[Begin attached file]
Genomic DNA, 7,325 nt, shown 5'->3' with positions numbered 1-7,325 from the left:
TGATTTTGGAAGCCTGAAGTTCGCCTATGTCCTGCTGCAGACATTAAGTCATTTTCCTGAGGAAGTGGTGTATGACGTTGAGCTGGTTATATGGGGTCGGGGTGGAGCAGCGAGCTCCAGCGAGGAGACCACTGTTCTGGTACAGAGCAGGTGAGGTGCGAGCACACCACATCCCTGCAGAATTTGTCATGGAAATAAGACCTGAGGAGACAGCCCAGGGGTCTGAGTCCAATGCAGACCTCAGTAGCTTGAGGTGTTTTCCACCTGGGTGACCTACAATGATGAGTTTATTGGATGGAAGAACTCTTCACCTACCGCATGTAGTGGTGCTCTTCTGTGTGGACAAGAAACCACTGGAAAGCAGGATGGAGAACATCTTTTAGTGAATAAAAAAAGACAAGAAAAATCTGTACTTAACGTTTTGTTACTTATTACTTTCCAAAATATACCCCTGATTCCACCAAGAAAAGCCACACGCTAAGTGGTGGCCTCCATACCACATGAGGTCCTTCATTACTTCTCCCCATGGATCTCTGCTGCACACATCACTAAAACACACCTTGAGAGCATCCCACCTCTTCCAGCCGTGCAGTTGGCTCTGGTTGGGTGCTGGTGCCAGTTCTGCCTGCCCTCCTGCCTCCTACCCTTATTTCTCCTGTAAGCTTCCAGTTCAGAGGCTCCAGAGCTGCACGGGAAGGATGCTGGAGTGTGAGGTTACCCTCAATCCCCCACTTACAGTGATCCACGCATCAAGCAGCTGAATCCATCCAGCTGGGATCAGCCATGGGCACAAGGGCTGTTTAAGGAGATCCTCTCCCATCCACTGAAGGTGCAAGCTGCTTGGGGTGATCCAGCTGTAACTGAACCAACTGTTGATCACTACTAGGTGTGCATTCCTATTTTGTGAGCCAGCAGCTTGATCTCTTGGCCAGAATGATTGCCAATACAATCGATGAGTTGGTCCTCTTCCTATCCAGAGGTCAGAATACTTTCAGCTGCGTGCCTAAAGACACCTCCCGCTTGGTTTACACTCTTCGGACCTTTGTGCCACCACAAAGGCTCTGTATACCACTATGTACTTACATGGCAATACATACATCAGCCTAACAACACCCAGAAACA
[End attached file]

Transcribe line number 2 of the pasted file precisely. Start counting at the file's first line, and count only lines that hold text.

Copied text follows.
TGATTTTGGAAGCCTGAAGTTCGCCTATGTCCTGCTGCAGACATTAAGTCATTTTCCTGAGGAAGTGGTGTATGACGTTGAGCTGGTTATATGGGGTCGGGGTGGAGCAGCGAGCTCCAGCGAGGAGACCACTGTTCTGGTACAGAGCAGGTGAGGTGCGAGCACACCACATCCCTGCAGAATTTGTCATGGAAATAAGACCTGAGGAGACAGCCCAGGGGTCTGAGTCCAATGCAGACCTCAGTAGCTTGAGGTGTTTTCCACCTGGGTGACCTACAATGATGAGTTTATTGGATGGAAGAACTCTTCACCTACCGCATGTAGTGGTGCTCTTCTGTGTGGACAAGAAACCACTGGAAAGCAGGATGGAGAACATCTTTTAGTGAATAAAAAAAGACAAGAAAAATCTGTACTTAACGTTTTGTTACTTATTACTTTCCAAAATATACCCCTGATTCCACCAAGAAAAGCCACACGCTAAGTGGTGGCCTCCATACCACATGAGGTCCTTCATTACTTCTCCCCATGGATCTCTGCTGCACACATCACTAAAACACACCTTGAGAGCATCCCACCTCTTCCAGCCGTGCAGTTGGCTCTGGTTGGGTGCTGGTGCCAGTTCTGCCTGCCCTCCTGCCTCCTACCCTTATTTCTCCTGTAAGCTTCCAGTTCAGAGGCTCCAGAGCTGCACGGGAAGGATGCTGGAGTGTGAGGTTACCCTCAATCCCCCACTTACAGTGATCCACGCATCAAGCAGCTGAATCCATCCAGCTGGGATCAGCCATGGGCACAAGGGCTGTTTAAGGAGATCCTCTCCCATCCACTGAAGGTGCAAGCTGCTTGGGGTGATCCAGCTGTAACTGAACCAACTGTTGATCACTACTAGGTGTGCATTCCTATTTTGTGAGCCAGCAGCTTGATCTCTTGGCCAGAATGATTGCCAATACAATCGATGAGTTGGTCCTCTTCCTATCCAGAGGTCAGAATACTTTCAGCTGCGTGCCTAAAGACACCTCCCGCTTGGTTTACACTCTTCGGACCTTTGTGCCACCACAAAGGCTCTGTATACCACTATGTACTTACATGGCAATACATACATCAGCCTAACAACACCCAGAAACA